Sample tracks
Antius has also kindly produced a strictly unfinished track, available here as an MP3 (4.5M in size, download it first before playing it) - which is somewhat of an album teaser as Antius says he's yet to finish the vocals and melodies for this particular track. Also, he's produced another example MP3 (7.1M in size), created using just Digital Symphony and Grabsound. Great music to do some late night programming to, methinks.


MIDIways - Lenny's audio website
Got a story to tell? Get in touch Article tidied up at 23:15 25/7/2004

Previous: My Iyonix and I
Next: Repton on and on


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Yeah, just about all A/V editing software for RISC OS could do with some development, if only to reduce the number of bugs and make them work with recent OS versions.

 is a RISC OS UserJGZimmerle on 22/7/04 7:48AM
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Really impressive how an MP3 can be achieved from MIDI on a musically "unmodernised" RISC OS computer that only recently got an AudioIn (Iyonixs) feature, long overdue since the death of the Acorn acclaimed !Sibelius days. I too have been searching for ways to get !Sibelius7 (RISC OS version) files and/or it's MIDI on to CD in MP3 or Wav format (to hear on CD like a song), and without having to cross over to Windows to complete the task is near impossible! Well done Antius, a lot of patience for a tricky task on RISC OS. However, I recently was told by local New Zealand sound studio professionals that all these tricky outdated software techniques and any new developed stuff is not really necessary??? I have been advised that for around NZ$1,200 dollars I could get an Audio Digital Mixer that has CD Writer built in... and that's it!! My RISC OS !Sibelius MIDI output to my Roland SC8850 Sound Canvas (external sound module that play all my !Sibelius MIDI sounds), and then the AUDIO output (RCA 2nd speaker outputs) from the Roland SC8850 Sound Canvas goes to the Audio Digital Mixer where the built in CD Writer will Wav format the sound to CD. Antius may know if this is correct and/or will work? This method I'm told appears to be an alternative to using computer software to achieve CD sound of RISC OS !Sibelius files. Having RISC OS software still would be nice though. MusicMan software last month told me that the next release will have MIDI grab support to get MIDI to MP3 on CD. But I'm still '*Dreaming of a White Christmas' (*the return of !Sibelius7 music software upgrades!!) in a New Zealand Summer Christmas!?!? :bowdown: Cheers, Steve.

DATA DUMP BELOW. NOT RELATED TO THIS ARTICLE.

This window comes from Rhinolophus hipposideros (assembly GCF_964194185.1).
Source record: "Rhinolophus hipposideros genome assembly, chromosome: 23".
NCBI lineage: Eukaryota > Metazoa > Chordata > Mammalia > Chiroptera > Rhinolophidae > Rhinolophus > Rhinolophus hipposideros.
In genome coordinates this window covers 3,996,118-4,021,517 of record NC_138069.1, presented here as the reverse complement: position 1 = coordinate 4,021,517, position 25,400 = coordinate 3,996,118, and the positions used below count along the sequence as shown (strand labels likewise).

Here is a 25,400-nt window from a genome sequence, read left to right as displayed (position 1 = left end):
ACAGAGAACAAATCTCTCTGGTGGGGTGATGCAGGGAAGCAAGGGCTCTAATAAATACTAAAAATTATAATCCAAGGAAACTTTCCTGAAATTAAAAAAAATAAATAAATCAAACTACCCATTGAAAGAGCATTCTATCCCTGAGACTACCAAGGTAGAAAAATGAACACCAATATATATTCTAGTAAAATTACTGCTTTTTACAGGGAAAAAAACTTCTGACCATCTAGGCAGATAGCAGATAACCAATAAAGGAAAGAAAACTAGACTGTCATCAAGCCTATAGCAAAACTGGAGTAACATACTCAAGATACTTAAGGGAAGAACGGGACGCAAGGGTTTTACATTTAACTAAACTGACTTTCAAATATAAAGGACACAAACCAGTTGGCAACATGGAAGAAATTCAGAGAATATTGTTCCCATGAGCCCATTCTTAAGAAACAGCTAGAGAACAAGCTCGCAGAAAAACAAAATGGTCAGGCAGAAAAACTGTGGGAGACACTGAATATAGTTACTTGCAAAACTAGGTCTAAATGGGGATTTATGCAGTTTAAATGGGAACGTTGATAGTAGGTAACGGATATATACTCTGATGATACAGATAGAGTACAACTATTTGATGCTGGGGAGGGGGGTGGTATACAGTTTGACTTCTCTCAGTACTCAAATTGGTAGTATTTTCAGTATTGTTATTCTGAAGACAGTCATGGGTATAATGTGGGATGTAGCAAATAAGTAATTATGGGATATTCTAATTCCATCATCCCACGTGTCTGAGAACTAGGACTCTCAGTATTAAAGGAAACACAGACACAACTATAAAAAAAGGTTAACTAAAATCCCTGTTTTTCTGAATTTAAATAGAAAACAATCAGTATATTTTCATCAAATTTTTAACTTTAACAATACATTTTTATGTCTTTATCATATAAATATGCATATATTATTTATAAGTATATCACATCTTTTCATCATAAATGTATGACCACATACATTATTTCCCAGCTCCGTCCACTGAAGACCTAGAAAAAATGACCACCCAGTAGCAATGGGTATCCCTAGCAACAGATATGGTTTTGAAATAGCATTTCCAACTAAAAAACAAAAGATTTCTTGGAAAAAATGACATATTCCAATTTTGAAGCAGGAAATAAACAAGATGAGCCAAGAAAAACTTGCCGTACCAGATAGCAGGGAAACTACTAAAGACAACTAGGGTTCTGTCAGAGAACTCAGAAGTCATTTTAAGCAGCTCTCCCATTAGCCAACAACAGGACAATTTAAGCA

is a RISC OS UserSawadee on 22/7/04 9:53AM
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As one of the Digital Symphony authors, I'm really touched by this article.

 is a RISC OS Userjoty on 22/7/04 1:58PM
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I'm really impressed with the example mp3s. Is the 7.1MB file a recording of the 8-bit output from Symphony or was a way found to coax Symphony to play 16-bit samples?

I bought Digital Symphony way back, when it was the big thing. I was never musically inclined, so I can't say I produced anything worthwhile on it, but I had a lot of fun playing with it. A great piece of software! :)

 is a RISC OS Userksattic on 22/7/04 2:15PM
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The mussic doesn't appeal to me ,personaaly, but I was taken by the look of the Desktop. It exactly reflects my style of dress - sort of crumpled.

 is a RISC OS Userian.l on 22/7/04 5:43PM
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sawadee: yes, you could get the Audio Digital Mixer if you're serious about multi-channel digital recording, but if you're only interested in getting your Soundcanvas output to CD, you could just get a stand-alone CD writer, which has line-inputs for direct recording.

joty: I LOVE digital symphony! Thanks to you and the other BASS members for writing it!

ksattic: the 7.1MB file, plumbum, has not been recorded through the computers rear output jack, but through a program called !GrabSound. It performs a 'dump' of the internal audio played through !DigitalCD. So, the 'plumbum' symphony file was loaded/played into DigitalCD and simultaneously recorded through GrabSound. In fact, Grabsound can record anything played through DigitalCD.

 is a RISC OS UserhEgelia on 22/7/04 8:08PM